Did the population of the Lugansk region support the occupation authorities in 2014?
In 2014, I ended up in the so-called occupation (there was no such word then); I saw how everything really happened. Everything was a little different. I believe the Lugansk region was poor; our miners often went on strike. My father was a miner, and I went with him to these strikes as a child. There was tea, cookies, bread, and some potatoes — that was all we ate there. We lived in tents for weeks. And you, the child, see it all. I only tried sausages at the age of 10. Seriously. It’s not that I was starving, but we had an impoverished region, and work exhausted people.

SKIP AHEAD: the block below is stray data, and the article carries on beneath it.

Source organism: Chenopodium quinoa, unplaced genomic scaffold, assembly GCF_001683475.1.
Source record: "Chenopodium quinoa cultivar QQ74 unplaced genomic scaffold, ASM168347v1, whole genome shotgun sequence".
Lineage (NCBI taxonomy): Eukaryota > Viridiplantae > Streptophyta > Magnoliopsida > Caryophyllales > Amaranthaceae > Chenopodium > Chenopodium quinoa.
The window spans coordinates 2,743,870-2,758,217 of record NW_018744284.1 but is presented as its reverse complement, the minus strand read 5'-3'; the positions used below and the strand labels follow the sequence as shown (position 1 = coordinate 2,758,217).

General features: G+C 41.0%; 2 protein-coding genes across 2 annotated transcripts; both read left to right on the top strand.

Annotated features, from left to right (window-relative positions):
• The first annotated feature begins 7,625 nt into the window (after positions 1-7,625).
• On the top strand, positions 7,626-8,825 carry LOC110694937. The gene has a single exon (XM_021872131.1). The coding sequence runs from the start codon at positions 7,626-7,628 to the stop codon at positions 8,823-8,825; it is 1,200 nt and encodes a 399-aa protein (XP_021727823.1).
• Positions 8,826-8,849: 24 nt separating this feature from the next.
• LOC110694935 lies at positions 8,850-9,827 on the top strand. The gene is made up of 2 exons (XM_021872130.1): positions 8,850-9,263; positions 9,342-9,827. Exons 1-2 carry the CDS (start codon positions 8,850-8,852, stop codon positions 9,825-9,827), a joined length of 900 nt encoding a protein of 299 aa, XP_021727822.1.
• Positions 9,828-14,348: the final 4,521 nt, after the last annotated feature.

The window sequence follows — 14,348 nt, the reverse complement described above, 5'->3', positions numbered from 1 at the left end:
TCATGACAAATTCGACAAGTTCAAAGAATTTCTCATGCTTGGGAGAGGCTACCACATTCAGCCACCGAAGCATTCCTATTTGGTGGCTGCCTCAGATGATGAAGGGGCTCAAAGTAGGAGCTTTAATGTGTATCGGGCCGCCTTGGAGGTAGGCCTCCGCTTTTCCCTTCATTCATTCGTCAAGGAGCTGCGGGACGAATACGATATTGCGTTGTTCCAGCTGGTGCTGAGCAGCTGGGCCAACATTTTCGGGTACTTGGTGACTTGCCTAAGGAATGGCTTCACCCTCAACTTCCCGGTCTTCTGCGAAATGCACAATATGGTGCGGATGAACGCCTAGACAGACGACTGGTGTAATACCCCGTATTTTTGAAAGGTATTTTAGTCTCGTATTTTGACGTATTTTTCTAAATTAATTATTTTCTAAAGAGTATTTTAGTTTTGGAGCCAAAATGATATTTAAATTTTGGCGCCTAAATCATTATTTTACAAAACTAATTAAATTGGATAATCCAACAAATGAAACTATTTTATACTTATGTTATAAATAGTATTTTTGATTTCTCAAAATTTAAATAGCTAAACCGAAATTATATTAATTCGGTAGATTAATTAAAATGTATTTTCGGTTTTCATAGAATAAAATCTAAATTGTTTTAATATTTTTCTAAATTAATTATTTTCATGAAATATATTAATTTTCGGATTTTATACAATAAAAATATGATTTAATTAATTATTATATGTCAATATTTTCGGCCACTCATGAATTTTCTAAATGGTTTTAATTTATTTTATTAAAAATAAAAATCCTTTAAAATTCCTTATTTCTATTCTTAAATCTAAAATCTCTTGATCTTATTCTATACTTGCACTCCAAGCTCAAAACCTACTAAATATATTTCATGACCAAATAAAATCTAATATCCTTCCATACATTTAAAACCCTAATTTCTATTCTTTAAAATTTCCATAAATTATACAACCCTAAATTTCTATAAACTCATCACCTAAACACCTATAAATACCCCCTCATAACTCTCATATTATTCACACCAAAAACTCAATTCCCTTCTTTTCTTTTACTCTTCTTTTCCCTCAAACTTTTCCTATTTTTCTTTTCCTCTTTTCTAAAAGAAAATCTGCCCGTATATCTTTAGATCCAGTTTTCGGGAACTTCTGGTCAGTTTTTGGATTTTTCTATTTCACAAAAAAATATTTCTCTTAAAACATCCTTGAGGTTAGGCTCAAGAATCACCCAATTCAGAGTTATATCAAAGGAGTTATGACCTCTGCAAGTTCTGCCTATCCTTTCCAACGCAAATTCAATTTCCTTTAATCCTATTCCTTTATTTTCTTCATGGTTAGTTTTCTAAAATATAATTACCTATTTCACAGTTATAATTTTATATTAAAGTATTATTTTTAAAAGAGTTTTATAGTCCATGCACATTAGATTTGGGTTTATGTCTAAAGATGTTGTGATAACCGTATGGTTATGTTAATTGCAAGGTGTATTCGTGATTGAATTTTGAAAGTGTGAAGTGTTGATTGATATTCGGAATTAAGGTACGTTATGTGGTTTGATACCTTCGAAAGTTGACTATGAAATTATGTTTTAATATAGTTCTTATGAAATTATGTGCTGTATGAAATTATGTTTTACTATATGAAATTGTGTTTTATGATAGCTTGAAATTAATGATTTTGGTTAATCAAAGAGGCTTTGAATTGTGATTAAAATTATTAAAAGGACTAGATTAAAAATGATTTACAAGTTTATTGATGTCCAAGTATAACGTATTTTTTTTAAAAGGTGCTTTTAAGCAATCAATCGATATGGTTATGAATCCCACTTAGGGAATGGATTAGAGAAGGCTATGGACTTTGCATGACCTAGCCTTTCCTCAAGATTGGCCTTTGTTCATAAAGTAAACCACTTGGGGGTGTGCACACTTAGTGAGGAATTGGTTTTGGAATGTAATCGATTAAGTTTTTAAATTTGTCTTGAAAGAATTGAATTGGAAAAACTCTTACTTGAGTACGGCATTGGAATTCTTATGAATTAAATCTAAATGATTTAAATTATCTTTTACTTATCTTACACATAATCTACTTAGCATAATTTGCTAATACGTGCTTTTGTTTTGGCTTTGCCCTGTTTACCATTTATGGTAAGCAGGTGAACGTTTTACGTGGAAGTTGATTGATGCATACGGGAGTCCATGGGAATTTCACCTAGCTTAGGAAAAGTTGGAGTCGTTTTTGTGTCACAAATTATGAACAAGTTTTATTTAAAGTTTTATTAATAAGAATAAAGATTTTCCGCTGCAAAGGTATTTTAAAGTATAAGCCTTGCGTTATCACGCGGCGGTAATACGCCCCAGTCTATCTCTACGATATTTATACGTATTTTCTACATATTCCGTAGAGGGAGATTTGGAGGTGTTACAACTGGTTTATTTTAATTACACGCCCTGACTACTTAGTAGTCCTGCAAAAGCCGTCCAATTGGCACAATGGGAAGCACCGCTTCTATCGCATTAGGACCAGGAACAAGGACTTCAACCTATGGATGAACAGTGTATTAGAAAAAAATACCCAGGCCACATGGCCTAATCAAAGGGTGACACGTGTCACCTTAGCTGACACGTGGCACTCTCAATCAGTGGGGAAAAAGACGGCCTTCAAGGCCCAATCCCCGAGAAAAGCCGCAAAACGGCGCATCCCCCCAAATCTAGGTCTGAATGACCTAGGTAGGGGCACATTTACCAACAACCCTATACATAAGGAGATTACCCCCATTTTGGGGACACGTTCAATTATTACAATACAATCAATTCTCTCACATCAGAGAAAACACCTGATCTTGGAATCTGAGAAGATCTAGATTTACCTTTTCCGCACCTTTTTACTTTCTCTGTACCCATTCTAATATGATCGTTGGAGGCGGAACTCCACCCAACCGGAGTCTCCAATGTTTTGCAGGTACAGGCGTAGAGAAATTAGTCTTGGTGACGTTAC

Education was available, but it wasn’t easy to get it: money was needed. So people didn’t care. The main thing is that they should not be bothered because after working at a factory (I worked at TSOF), a bakery, or a mine (I did not work in a mine), you no longer wanted anything. All you wanted was to have a beer, eat and go to bed. That was all your leisure time. You can talk about development if you drink cognac.
When white columns with the so-called “humanitarian aid” stopped by, some people did not support it, but these were by no means all people.
I constantly tried to explain that people from the Lugansk and Donetsk regions, the so-called Donbas, are not pro-Russian people.